How Stroke Survivors Can Overcome Barriers That Limit Access to Telehealth
Telehealth offers many benefits in terms of providing outpatient stroke survivors with the healthcare they need, but there are multiple barriers that need to be addressed, according to a scientific review conducted by scientists at the University of Texas Health Science Center at Houston.
There has been a rapid switch to telehealth for patients needing chronic care over the last few years, driven by the COVID-19 pandemic. Evidence shows that telehealth is beneficial for addressing inequalities in chronic care provided to stroke survivors, according to Anjail Sharrief, an associate professor of neurology with McGovern Medical School at UTHealth Houston and the lead author of the paper.
As the use of telehealth has expanded for the management of patients living with stroke and other chronic diseases, we need to look at the potential benefits of using telehealth to provide chronic care for patients in communities that face the greatest risk of disparities, said Sharrief, who is also the director of stroke prevention at the UTHealth Houston Institute of Stroke and Cerebrovascular Disease and director of the Stroke Transitions Education and Prevention (STEP) clinical program.
While telehealth has the potential to improve access to healthcare services and treatment, it can also potentially broaden the disparity gap for patients who face barriers to telehealth due to poor digital literacy or a lack of access to high-speed Internet, as well as those who are physically or cognitively impaired.
Benefits of Telehealth
The paper, which was recently published in the scientific journal Stroke, lists several benefits that telehealth offers for treating various complications that stroke survivors may experience, such as visual, cognitive, and mobility impairments. In addition, the paper discusses the benefits of telehealth in addressing social barriers to healthcare such as economic instability, living in a remote/rural area, and having limited social support.
For example, Sharrief and her team found that telehealth was useful for overcoming barriers posed by mobility limitations and the need for mobility-aided equipment to access healthcare facilities by alleviating the need to travel altogether. Virtual visits also reduce the number of in-person visits that patients need to attend, allowing them to receive multidisciplinary care from the comfort of their own home, including having their blood pressure and cardiac arrhythmias remotely monitored.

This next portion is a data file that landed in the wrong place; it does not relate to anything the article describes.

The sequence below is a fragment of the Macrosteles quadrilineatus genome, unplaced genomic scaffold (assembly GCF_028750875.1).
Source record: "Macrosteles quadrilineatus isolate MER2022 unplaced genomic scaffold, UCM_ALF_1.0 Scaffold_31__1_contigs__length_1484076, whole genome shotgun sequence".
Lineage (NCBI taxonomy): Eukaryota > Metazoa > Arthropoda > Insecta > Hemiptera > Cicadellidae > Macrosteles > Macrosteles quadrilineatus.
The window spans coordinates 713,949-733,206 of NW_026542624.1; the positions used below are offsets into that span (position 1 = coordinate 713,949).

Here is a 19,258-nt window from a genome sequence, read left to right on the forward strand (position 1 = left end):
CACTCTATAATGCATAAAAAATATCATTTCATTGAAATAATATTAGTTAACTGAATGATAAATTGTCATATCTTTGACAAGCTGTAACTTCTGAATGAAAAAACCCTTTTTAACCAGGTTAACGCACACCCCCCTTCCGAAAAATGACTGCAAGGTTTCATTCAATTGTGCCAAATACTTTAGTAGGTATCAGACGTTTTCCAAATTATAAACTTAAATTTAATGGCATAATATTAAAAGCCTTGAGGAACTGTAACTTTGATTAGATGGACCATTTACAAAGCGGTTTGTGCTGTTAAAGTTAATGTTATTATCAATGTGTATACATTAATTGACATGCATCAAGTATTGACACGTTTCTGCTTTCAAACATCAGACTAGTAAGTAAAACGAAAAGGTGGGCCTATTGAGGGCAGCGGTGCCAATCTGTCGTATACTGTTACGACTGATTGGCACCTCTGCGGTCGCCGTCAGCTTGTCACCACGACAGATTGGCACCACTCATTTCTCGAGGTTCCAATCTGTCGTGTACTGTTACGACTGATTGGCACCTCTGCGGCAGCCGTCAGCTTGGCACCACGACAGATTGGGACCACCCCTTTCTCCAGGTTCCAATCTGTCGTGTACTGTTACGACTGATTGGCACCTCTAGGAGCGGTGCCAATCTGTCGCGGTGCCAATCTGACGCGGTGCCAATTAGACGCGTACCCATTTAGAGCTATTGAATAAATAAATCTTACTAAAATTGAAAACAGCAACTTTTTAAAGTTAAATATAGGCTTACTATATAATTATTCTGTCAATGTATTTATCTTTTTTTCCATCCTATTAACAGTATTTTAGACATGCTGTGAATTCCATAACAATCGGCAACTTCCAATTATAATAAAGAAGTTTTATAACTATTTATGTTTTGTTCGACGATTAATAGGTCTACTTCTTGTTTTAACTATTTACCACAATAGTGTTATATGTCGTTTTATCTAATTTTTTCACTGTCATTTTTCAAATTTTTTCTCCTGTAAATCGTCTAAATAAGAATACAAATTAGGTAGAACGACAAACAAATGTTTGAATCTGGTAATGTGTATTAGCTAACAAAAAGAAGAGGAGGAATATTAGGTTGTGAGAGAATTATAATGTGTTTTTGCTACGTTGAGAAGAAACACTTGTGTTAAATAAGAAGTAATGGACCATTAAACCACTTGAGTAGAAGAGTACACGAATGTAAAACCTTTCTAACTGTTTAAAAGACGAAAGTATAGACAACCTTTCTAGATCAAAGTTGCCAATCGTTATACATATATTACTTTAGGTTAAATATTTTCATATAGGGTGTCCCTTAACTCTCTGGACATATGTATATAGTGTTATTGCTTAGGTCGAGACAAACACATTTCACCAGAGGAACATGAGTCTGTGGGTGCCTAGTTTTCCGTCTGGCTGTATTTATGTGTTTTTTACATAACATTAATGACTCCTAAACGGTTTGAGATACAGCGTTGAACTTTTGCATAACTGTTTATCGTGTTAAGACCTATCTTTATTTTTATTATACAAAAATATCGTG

Sharrief points out that these benefits are not limited to stroke patients alone, but also to patients with other neurological disorders.
The authors also list the primary barriers that stroke survivors have to face when using telehealth, such as stroke-related physical and/or cognitive disabilities, limited Internet access, poor digital literacy, and language barriers. The paper goes on to provide potential solutions for how these barriers could be overcome.
Limited Internet Access and Poor Digital Literacy
The authors suggested several recommendations to address barriers to telehealth arising from limited Internet access and poor digital literacy:
· Encouraging community health workers and social workers to help patients connect to programs that strive to narrow the digital divide, such as the Affordable Connectivity Program, which offers discounted Internet access, as well as digital devices at discounted prices.
· Offering patients that have limited WiFi access with devices that have mobile hotspot capabilities.
· Providing community-based telehealth centers where patients can go to receive the care they need remotely, but yet still remain close to home, avoiding the need to travel long distances to receive in-person care.
· Making use of smartphones rather than devices that require Bluetooth for monitoring vital health parameters such as blood pressure.
· Using digital tools and online platforms that don’t require access to high-speed Internet such as text messages, secure messaging platforms, and smartphone applications.
· Developing digital tools that make it easier for patients who have cognitive or digital literacy limitations to access telehealth services.
· Providing training to improve digital literacy.
· Using digital health navigators.
· Including patients with poor digital literacy in study design or intervention programs.
Some of these recommendations have already proven to be helpful for improving access to telehealth services for patients with some chronic health conditions, says Sharrief, who together with her team is currently busy testing whether they will show the same promise in improving telehealth access for stroke patients.
In addition to the above recommendations, the authors suggest that new telehealth tools need to be developed to accommodate patients with stroke-related paralysis or incoordination and to encourage family members and caregivers of stroke survivors with physical limitations to assist these patients in accessing telehealth.
The authors suggest that stroke survivors with cognitive limitations should avoid using more complex tools and platforms that involve multiple steps to gain access to a telehealth session or that are more prone to technical glitches that require frequent troubleshooting.
To overcome language barriers, the researchers suggest that telehealth platforms, as well as telemonitoring and other digital health tools, should not be limited to English alone, but should allow patients and their caregivers to choose their preferred language.